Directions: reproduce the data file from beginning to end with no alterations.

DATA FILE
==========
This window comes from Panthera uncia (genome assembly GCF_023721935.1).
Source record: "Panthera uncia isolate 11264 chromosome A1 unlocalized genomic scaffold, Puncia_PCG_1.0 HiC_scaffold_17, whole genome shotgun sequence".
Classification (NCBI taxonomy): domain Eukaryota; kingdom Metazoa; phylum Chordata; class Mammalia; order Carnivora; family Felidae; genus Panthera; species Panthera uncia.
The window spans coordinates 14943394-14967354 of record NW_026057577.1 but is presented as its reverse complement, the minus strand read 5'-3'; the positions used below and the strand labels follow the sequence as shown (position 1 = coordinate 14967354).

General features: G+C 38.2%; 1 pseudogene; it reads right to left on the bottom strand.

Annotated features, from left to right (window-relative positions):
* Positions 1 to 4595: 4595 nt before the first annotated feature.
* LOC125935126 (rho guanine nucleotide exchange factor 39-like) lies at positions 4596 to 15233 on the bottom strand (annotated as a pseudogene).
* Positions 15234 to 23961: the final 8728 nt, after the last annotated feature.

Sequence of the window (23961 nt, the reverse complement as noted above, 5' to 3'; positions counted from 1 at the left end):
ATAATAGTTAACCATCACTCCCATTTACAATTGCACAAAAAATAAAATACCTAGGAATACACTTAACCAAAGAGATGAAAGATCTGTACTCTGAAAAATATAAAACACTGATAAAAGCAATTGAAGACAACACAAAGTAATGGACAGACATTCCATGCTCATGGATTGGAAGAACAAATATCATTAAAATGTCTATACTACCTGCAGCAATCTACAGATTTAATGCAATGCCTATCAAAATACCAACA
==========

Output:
This window comes from Panthera uncia (genome assembly GCF_023721935.1).
Source record: "Panthera uncia isolate 11264 chromosome A1 unlocalized genomic scaffold, Puncia_PCG_1.0 HiC_scaffold_17, whole genome shotgun sequence".
Classification (NCBI taxonomy): domain Eukaryota; kingdom Metazoa; phylum Chordata; class Mammalia; order Carnivora; family Felidae; genus Panthera; species Panthera uncia.
The window spans coordinates 14943394-14967354 of record NW_026057577.1 but is presented as its reverse complement, the minus strand read 5'-3'; the positions used below and the strand labels follow the sequence as shown (position 1 = coordinate 14967354).

General features: G+C 38.2%; 1 pseudogene; it reads right to left on the bottom strand.

Annotated features, from left to right (window-relative positions):
* Positions 1 to 4595: 4595 nt before the first annotated feature.
* LOC125935126 (rho guanine nucleotide exchange factor 39-like) lies at positions 4596 to 15233 on the bottom strand (annotated as a pseudogene).
* Positions 15234 to 23961: the final 8728 nt, after the last annotated feature.

Sequence of the window (23961 nt, the reverse complement as noted above, 5' to 3'; positions counted from 1 at the left end):
ATAATAGTTAACCATCACTCCCATTTACAATTGCACAAAAAATAAAATACCTAGGAATACACTTAACCAAAGAGATGAAAGATCTGTACTCTGAAAAATATAAAACACTGATAAAAGCAATTGAAGACAACACAAAGTAATGGACAGACATTCCATGCTCATGGATTGGAAGAACAAATATCATTAAAATGTCTATACTACCTGCAGCAATCTACAGATTTAATGCAATGCCTATCAAAATACCAACA